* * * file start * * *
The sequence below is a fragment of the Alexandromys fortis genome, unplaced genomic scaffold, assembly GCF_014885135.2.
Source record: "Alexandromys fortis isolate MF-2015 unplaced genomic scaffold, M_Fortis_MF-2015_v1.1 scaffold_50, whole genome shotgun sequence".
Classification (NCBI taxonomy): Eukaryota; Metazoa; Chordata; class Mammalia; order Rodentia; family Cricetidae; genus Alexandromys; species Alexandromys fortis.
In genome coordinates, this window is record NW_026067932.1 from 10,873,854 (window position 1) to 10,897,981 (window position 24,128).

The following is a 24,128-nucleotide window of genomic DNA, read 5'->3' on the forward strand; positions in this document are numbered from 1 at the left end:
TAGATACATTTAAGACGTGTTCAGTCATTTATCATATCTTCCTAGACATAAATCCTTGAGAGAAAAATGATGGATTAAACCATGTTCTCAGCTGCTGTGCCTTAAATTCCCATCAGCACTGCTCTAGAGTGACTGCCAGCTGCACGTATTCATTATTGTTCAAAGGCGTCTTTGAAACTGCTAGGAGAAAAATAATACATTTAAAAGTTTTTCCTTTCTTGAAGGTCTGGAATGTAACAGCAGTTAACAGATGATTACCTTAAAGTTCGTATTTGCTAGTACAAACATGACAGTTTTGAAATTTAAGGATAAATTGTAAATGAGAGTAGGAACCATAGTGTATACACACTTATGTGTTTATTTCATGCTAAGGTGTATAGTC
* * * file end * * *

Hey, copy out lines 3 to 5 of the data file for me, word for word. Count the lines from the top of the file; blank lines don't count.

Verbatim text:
Classification (NCBI taxonomy): Eukaryota; Metazoa; Chordata; class Mammalia; order Rodentia; family Cricetidae; genus Alexandromys; species Alexandromys fortis.
In genome coordinates, this window is record NW_026067932.1 from 10,873,854 (window position 1) to 10,897,981 (window position 24,128).

The following is a 24,128-nucleotide window of genomic DNA, read 5'->3' on the forward strand; positions in this document are numbered from 1 at the left end: